A casino is a public room or building where people can gamble and play games of chance.
Originally, a casino was a public hall for music and dancing; it became a collection of gaming or gambling rooms in the second half of the 19th century.
Gambling originated in ancient times and was almost certainly present during the Egyptian Empire. But it did not become a popular pastime until the 16th century, when the first official gambling hall was created.
Most casinos today are like indoor amusement parks, with musical shows, lighted fountains, shopping centers and elaborate themes drawing in patrons. But, the vast majority of profits come from the game of chance itself — slot machines, blackjack, roulette, craps, keno, and video poker provide billions in profit for U.S. casinos every year.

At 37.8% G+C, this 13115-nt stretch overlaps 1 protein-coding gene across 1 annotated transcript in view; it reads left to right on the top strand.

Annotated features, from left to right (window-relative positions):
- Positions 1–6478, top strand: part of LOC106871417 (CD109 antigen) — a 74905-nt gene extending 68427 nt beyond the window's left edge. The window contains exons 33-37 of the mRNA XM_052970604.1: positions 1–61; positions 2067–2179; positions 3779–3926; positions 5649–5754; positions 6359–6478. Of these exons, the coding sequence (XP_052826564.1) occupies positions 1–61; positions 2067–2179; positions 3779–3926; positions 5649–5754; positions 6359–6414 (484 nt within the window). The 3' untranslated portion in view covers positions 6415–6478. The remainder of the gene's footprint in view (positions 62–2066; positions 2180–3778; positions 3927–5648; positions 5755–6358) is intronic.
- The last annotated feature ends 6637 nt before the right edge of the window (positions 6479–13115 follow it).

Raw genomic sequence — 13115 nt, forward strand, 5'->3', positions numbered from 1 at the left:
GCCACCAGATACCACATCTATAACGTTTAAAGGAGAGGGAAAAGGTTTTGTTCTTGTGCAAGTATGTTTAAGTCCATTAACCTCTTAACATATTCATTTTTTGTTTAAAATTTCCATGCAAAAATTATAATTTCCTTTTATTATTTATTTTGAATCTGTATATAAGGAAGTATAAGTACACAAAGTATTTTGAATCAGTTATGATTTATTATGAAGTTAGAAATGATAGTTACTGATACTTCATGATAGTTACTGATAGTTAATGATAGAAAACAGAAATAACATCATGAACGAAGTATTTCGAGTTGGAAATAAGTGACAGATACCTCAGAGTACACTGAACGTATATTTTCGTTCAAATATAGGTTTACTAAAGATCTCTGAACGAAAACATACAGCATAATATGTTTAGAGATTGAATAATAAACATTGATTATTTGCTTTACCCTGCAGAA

Casinos make money by offering a statistical advantage to their players — the edge can be as small as two percent, but it’s enough to cover expenses and earn a profit for a casino over time. That edge allows casinos to offer extravagant inducements, including reduced-fare transportation, hotel rooms, free drinks and cigarettes while gambling, and even spectacular entertainment.
The American casino industry is a huge economic engine for the United States, with more than 1,000 commercial casinos and hundreds of tribal casinos operating throughout the country. In addition to traditional games, most casinos also host major events like the World Series of Poker and other live tournaments.